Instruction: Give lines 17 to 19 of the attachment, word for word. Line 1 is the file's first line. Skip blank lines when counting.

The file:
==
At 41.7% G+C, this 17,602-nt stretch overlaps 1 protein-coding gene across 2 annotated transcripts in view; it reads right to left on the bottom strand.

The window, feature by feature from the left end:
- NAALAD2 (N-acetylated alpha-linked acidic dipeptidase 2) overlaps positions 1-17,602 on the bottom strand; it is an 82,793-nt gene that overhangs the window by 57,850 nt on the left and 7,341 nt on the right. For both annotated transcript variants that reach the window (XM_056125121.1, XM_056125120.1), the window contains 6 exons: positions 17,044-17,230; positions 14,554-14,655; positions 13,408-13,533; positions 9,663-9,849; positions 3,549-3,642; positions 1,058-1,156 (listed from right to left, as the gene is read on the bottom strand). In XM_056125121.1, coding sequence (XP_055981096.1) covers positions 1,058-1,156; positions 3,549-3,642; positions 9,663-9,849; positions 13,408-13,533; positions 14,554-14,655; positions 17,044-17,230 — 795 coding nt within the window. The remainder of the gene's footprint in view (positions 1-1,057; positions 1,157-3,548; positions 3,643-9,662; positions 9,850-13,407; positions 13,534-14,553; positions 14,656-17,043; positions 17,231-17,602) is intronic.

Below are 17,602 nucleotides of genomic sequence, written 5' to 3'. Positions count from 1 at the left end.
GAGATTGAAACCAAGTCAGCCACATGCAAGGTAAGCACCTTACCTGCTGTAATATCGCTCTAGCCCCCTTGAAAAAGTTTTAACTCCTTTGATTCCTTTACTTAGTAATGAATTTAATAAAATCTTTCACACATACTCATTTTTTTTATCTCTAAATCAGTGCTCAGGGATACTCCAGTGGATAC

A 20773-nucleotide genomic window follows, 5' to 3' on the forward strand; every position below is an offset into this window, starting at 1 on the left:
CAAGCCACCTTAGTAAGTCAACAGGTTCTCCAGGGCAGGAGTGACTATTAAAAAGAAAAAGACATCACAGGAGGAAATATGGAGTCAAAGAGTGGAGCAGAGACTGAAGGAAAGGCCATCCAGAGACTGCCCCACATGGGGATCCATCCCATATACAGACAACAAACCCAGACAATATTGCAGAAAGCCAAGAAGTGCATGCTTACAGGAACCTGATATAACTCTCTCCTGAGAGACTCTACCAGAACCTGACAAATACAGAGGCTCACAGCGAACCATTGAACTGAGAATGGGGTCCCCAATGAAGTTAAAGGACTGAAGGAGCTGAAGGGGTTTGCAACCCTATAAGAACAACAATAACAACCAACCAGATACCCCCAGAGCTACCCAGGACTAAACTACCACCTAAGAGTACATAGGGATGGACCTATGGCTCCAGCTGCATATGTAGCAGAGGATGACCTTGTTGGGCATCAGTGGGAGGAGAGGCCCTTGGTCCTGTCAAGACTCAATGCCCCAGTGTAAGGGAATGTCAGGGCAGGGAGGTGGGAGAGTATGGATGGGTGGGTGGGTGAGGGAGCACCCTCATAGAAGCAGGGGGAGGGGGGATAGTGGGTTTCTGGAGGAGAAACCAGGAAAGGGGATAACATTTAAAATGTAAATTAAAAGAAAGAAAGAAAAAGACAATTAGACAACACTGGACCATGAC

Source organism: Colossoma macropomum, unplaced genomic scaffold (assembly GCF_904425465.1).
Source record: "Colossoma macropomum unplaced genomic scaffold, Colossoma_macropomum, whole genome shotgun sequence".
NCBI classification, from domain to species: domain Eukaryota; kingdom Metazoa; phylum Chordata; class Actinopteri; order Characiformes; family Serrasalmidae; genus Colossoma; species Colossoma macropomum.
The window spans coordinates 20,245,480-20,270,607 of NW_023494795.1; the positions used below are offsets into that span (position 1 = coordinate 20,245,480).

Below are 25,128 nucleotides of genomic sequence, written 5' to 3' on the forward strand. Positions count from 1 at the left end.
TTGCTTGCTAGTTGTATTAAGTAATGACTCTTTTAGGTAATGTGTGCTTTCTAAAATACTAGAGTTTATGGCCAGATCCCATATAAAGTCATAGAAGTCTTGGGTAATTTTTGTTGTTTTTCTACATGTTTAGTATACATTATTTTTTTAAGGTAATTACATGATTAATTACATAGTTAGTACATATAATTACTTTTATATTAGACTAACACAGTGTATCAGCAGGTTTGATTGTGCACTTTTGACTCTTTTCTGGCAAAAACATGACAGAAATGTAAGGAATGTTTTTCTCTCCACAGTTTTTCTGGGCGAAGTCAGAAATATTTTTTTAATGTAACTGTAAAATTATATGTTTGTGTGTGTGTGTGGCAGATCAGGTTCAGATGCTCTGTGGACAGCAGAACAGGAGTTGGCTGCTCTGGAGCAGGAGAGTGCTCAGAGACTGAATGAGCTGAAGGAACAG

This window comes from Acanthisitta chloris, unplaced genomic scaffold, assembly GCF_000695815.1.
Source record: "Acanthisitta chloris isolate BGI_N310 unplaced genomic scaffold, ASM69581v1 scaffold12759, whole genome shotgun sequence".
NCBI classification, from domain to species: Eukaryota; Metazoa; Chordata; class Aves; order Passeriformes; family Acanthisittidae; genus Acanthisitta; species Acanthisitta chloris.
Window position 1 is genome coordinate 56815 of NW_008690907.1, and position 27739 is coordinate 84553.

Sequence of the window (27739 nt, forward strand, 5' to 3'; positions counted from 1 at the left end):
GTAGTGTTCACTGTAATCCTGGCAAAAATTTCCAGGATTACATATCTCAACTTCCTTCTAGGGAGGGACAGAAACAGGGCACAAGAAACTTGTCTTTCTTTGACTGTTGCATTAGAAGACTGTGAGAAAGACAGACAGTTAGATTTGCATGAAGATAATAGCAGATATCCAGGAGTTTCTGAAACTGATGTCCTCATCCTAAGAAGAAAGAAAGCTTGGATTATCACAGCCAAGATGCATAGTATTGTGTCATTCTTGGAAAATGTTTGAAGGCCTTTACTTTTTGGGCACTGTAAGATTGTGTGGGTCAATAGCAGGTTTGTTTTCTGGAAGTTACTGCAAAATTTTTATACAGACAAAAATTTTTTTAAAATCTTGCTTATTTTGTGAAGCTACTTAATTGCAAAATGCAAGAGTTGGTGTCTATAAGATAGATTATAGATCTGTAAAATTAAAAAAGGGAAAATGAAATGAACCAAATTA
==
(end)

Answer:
Window position 1 is genome coordinate 56815 of NW_008690907.1, and position 27739 is coordinate 84553.

Sequence of the window (27739 nt, forward strand, 5' to 3'; positions counted from 1 at the left end):
GTAGTGTTCACTGTAATCCTGGCAAAAATTTCCAGGATTACATATCTCAACTTCCTTCTAGGGAGGGACAGAAACAGGGCACAAGAAACTTGTCTTTCTTTGACTGTTGCATTAGAAGACTGTGAGAAAGACAGACAGTTAGATTTGCATGAAGATAATAGCAGATATCCAGGAGTTTCTGAAACTGATGTCCTCATCCTAAGAAGAAAGAAAGCTTGGATTATCACAGCCAAGATGCATAGTATTGTGTCATTCTTGGAAAATGTTTGAAGGCCTTTACTTTTTGGGCACTGTAAGATTGTGTGGGTCAATAGCAGGTTTGTTTTCTGGAAGTTACTGCAAAATTTTTATACAGACAAAAATTTTTTTAAAATCTTGCTTATTTTGTGAAGCTACTTAATTGCAAAATGCAAGAGTTGGTGTCTATAAGATAGATTATAGATCTGTAAAATTAAAAAAGGGAAAATGAAATGAACCAAATTA